Andreessen Horowitz recently invested 20 million into Foursquare, further solidifying my belief that location is the horizon any business should be riding towards and just to further the western analogy, galloping their horses like mad to get there before their competitors. But I don’t want to talk about location today; I want to talk about strategy as story, story as strategy. I have been singing this tune for a long time, and it was with tremendous pleasure that I read on Ben Horowitz’s blog (partner in Andreesen Horowitz) his belief that in “good companies, the story and the strategy are the same thing“. Cue balloons, trumpets, marching band, confetti. Because I truly feel this summarizes what is at the heart of what I do, and what I believe in. And something I often have a hard time convincing people in positions of power to buy into.
In his post, Ben talks about storytelling in relation to how he evaluates CEO’s. I like the fact that he doesn’t pin it all on the CEO to be the creator of the story, but that the CEO be responsible for creating the necessary architecture within the company to ensure that the company can clearly understand and tell its story.
A company’s story is the heart of the company. A company that doesn’t know its story is kind of like a sailboat without sails–the boat is floating yes, but not sailing. A CEO should be the one who hoists those sails, and sets the direction so everyone–including staff, vendors, customers, and media–are clear where they are sailing and why.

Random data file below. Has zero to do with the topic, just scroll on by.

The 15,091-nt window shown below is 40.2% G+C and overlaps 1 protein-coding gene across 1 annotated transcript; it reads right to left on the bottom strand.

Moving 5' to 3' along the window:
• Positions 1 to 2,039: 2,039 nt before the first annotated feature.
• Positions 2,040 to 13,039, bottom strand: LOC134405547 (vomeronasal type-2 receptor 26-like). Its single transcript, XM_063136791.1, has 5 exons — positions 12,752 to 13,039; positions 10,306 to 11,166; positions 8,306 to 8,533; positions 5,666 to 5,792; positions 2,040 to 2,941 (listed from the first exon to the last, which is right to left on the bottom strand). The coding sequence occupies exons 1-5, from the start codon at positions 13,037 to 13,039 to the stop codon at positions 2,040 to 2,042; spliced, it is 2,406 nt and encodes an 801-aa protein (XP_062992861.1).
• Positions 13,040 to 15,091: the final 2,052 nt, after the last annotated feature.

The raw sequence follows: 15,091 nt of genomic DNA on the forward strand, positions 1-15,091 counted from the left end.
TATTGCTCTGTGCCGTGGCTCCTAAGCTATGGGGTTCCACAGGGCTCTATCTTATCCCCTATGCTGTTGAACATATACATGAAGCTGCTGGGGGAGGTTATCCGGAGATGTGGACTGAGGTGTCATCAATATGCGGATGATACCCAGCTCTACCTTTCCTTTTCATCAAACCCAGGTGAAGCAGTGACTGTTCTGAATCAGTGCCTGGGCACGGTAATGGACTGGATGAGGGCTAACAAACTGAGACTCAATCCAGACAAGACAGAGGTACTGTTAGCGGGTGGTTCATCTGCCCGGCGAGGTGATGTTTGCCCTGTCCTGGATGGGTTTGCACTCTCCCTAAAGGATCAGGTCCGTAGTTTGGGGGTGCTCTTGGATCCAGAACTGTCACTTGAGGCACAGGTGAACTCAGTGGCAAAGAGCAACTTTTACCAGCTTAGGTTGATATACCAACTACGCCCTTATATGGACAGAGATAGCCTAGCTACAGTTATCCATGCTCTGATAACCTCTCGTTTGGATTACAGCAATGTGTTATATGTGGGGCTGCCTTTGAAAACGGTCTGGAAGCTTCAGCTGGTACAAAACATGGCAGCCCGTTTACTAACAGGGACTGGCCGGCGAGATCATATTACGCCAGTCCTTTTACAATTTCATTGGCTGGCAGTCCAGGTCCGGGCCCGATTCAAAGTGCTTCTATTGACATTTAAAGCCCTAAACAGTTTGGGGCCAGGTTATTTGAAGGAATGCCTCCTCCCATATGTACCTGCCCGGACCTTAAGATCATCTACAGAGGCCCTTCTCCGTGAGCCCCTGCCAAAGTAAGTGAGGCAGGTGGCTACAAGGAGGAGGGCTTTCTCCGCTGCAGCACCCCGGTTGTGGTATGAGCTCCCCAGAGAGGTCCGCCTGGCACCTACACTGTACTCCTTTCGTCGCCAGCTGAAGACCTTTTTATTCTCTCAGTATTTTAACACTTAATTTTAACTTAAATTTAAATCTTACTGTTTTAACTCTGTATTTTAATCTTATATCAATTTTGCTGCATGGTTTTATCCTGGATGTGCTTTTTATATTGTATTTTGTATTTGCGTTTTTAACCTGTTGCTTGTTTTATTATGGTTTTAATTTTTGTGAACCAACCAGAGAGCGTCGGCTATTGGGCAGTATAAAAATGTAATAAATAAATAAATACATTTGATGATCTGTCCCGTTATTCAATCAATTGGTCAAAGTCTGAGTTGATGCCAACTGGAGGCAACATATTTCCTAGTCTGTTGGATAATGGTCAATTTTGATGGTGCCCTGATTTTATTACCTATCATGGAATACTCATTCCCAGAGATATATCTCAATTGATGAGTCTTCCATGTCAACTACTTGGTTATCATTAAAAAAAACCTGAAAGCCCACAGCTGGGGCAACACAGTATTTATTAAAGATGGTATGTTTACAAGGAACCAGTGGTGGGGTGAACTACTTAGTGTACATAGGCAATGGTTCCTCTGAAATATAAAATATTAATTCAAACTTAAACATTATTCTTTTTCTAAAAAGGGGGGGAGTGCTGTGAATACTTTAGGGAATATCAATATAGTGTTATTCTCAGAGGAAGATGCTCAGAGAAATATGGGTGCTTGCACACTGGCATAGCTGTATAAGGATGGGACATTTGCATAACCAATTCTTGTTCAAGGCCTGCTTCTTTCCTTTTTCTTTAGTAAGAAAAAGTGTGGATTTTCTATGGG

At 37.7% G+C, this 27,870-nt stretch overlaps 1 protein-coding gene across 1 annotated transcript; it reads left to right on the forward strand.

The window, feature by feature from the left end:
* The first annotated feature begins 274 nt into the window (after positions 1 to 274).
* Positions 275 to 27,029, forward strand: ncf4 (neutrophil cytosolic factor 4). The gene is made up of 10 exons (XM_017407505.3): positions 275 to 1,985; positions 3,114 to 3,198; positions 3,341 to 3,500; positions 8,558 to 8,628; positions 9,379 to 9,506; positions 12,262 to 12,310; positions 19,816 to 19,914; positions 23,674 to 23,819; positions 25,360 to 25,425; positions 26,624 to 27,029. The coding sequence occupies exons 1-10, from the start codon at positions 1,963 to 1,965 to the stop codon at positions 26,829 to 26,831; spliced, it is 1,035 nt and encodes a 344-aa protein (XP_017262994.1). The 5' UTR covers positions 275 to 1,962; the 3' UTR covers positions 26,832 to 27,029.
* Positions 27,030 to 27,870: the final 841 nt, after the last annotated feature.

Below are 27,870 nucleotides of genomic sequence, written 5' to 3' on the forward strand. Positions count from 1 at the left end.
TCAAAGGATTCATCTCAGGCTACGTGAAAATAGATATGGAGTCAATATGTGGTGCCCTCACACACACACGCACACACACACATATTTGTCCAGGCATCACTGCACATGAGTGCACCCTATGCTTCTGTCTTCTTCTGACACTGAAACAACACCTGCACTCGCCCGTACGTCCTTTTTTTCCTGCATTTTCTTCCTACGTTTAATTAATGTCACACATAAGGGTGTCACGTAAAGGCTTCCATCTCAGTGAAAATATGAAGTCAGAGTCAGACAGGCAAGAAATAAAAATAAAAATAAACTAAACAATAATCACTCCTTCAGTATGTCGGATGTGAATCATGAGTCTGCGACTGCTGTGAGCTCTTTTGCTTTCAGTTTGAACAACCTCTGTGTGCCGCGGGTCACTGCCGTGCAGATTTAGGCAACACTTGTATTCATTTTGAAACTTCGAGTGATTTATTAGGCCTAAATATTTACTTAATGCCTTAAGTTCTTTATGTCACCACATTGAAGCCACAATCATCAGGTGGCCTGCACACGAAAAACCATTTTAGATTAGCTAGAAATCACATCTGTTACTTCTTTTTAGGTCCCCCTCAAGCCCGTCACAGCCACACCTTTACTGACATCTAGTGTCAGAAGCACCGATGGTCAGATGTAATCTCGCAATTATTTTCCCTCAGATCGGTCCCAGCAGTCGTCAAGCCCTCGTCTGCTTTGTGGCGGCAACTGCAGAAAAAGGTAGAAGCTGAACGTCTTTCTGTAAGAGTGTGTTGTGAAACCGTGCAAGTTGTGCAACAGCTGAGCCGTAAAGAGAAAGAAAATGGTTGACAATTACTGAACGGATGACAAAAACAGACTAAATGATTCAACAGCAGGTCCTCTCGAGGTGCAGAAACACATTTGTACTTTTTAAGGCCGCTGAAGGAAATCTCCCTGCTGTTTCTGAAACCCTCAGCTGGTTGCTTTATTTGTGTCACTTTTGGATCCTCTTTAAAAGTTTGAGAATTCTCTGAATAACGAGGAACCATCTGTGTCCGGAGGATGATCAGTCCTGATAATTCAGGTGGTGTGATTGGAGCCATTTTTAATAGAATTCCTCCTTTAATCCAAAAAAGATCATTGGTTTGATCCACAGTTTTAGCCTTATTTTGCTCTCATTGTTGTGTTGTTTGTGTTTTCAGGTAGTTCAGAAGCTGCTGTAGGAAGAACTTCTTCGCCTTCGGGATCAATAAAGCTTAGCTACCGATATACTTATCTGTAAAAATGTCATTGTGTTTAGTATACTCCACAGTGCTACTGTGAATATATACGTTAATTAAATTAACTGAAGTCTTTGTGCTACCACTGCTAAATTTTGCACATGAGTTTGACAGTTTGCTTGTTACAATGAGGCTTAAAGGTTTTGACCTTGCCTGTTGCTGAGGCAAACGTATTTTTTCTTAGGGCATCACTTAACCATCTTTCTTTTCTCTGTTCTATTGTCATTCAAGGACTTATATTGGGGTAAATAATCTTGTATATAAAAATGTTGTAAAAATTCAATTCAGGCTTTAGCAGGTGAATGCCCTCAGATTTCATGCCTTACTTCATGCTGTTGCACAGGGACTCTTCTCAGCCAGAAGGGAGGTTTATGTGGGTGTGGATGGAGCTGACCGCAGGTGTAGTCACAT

As Ben succinctly states it: “A company without a story is a usually a company without a strategy.”
For storytelling to be effective, not only is this kind of plugged-in leadership required, but the human resource managers within the company have to get behind fostering a democracy where employees can have the freedom to act, freedom to make decisions, and the freedom to engage with customers in meaningful ways, to tell the story of the company in the context of their experience. It is one thing to find your message, to know your story; it is another to tell it. Much of the time, I see staff who want to be a part of the context of the company story but don’t have the freedom to. They feel afraid to engage on social media platforms because it isn’t in their role profile or job description. So to be effective, from a grass roots level, the company has to provide empowerment to staff to participate in the story and be proud of this contribution because it is linked to the vision, to that distant horizon I was talking about earlier.
Content that is created by staff is storytelling that has a resonance to it that rings true. Authentic.
So, embrace your story, find your strategy. A strategy written without story is something no one is ever going to tell or remember.